The Most-Commonly Cited Problem With the New Law
The injustices written into New York’s Reproductive Health Act are piling up.
Pro-life advocates are most-commonly heard mourning the law for another reason. The bill states that: “an abortion May be performed by a licensed, certified, or authorized practitioner within 24 weeks from the commencement of pregnancy, or there is an absence of fetal viability, or at any time when necessary to protect a patient’s life or health.”
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This section expands the scope of legal abortion. An abortion could previously be performed after 24 weeks only to protect the life of the mother. Under the new law, an abortion can be performed any time when necessary to protect the mother’s “health.” “Health” is far broader than “life.”
Hadley Arkes, the Ney Professor of Jurisprudence Emeritus at Amherst College, points this out in his book Natural Rights and the Right to Choose. “Under Roe v. Wade and Doe v. Bolton, the ‘health’ of the pregnant woman encompasses ‘mental health.’ Any doctor could testify that his patient would suffer distress if she were denied an abortion, and that was sufficient to satisfy the formula of ‘mental health’.”
Translation: A woman can legally have an abortion performed up to the point of birth for virtually any reason.
Melissa’s story highlights that there’s more than one harm in the new law.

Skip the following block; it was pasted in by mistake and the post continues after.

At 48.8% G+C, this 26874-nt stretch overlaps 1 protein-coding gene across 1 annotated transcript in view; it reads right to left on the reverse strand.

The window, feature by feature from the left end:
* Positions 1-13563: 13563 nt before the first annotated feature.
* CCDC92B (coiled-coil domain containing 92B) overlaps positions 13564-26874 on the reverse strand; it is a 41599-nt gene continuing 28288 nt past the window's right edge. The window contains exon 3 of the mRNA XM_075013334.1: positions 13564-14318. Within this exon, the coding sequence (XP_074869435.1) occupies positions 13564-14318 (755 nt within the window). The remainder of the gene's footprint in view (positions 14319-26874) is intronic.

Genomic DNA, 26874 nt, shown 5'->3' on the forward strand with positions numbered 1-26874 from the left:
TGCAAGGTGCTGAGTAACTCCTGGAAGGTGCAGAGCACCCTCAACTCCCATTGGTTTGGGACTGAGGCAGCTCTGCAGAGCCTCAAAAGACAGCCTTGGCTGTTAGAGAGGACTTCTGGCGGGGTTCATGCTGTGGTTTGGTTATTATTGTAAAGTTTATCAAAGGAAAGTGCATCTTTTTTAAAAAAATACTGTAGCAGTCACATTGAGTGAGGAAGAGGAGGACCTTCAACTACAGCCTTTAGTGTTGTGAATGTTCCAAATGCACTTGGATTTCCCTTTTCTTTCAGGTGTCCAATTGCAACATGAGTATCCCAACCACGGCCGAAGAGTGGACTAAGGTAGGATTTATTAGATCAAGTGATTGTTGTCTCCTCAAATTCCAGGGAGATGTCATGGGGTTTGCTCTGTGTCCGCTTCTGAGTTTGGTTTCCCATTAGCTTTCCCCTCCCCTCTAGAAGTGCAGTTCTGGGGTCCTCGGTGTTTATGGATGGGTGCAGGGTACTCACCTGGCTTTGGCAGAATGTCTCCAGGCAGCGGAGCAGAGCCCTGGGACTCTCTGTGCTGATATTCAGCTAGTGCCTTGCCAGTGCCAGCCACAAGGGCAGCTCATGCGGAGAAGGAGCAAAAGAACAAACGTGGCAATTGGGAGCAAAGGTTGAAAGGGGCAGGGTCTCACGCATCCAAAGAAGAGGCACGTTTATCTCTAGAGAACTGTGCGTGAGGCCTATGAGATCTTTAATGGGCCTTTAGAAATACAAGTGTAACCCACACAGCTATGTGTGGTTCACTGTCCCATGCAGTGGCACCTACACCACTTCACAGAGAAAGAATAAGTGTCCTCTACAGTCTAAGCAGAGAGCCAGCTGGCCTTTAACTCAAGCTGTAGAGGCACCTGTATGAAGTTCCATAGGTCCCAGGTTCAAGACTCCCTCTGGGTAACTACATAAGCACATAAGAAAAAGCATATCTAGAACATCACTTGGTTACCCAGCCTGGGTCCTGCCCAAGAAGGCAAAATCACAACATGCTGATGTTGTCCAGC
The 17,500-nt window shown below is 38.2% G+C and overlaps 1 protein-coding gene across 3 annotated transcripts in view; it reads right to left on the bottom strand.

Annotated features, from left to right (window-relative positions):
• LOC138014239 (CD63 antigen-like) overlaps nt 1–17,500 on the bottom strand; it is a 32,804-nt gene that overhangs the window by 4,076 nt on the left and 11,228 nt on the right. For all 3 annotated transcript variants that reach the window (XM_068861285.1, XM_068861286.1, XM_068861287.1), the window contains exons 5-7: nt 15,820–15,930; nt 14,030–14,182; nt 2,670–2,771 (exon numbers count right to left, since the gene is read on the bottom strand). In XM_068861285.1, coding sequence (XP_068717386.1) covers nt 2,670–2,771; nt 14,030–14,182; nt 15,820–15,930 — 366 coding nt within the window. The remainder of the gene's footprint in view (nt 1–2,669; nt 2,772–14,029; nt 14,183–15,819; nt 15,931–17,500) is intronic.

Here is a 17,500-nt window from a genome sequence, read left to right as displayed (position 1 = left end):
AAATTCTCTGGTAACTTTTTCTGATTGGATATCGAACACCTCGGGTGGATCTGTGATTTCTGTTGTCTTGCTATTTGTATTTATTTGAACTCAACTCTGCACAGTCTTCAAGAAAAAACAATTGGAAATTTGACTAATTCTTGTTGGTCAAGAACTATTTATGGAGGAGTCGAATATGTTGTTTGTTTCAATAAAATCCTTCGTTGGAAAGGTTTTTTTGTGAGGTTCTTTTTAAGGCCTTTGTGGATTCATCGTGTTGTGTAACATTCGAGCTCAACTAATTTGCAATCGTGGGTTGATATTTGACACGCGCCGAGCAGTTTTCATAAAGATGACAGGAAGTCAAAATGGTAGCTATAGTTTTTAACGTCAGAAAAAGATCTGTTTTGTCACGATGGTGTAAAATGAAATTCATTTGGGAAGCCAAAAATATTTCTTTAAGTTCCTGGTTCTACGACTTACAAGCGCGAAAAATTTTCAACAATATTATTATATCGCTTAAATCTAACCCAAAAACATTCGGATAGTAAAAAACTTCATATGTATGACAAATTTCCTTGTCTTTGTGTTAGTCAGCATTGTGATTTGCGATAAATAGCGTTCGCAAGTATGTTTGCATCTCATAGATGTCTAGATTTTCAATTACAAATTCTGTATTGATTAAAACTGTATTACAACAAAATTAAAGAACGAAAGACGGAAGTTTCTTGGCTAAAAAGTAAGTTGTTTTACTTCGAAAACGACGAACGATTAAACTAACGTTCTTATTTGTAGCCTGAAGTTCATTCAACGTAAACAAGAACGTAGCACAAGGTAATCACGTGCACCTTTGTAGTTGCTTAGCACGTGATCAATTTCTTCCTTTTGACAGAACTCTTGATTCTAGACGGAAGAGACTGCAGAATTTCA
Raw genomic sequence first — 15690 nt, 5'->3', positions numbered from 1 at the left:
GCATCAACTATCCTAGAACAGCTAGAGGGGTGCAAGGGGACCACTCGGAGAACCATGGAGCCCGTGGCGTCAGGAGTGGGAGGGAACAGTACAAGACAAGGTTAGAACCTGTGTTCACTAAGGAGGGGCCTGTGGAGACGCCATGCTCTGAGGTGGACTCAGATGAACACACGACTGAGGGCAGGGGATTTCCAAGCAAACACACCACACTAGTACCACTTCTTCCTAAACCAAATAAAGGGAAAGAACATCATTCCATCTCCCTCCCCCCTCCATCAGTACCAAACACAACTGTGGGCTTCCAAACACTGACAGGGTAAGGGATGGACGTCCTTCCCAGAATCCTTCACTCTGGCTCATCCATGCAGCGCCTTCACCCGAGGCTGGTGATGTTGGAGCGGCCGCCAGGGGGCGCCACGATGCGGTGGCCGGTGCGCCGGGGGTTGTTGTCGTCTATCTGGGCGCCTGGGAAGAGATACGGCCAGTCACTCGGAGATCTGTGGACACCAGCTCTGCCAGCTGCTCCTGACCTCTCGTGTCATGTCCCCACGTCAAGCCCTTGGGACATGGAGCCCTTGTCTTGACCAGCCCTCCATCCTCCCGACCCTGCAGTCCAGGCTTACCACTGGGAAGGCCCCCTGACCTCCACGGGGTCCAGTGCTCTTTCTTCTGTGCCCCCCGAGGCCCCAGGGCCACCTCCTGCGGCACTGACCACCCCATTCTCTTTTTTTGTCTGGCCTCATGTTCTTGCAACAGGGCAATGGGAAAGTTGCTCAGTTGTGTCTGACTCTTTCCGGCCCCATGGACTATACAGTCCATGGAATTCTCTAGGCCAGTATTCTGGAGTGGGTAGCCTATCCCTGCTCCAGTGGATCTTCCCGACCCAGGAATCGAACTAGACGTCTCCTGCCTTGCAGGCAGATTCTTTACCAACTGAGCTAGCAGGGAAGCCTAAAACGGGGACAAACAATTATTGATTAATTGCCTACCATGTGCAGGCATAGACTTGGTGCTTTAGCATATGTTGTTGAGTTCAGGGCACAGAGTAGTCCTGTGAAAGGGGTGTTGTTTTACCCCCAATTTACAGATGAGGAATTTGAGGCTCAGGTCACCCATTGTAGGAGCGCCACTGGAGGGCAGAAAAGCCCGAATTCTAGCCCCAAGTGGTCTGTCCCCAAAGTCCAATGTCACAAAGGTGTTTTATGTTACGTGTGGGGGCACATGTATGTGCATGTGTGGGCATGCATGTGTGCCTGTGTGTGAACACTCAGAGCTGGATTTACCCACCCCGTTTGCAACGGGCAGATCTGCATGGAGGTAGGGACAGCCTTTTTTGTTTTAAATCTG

Who Should We Trust To Take Interest in the Baby’s Life?
Even though it is hard to believe a crying baby could be legally abandoned today, the logic is consistent. Put yourself in the mind of a physician legally performing late-term abortions. You have accepted the belief that there is nothing unjust about killing a human being before she is born, whether viable or not.
When this child exits her mother’s body, you find that she is not dead, as you intended. What difference is there in killing this same child moments later in a different location? After all, you believe abortion is all about a private choice between you and the only patient you have recognized: the mother.
If you decide to leave this child to die, you are only fulfilling the original agreement between you and the mother. To kill her child for her. Everything would become much more complicated if you decided to give the child life-saving care.
Saline abortions were performed on children of Melissa’s gestational age at the time. Toxic salt is injected into the amniotic fluid, poisoning the child to death. Labor was then induced when the child was expected to have died: “I weighed 2 lbs. 14 oz. when I was born alive, which indicated to the medical professionals that my birthmother was further along in the pregnancy than the 20 weeks that had been reflected in my medical records. When a neonatologist examined me, he noted that he estimated me to be about 31 weeks gestational age.”
Melissa would not like her chances in another situation like this: “I would not trust my abortionist to have provided me medical care when I survived. Knowing that a nurse rushed me out of the room to the NICU so that others would know that the abortion had failed and I had [been] born alive, I believe she knew just how dire my circumstances were, and knew what would happen to me if she didn’t grab me and rush me out when she did.”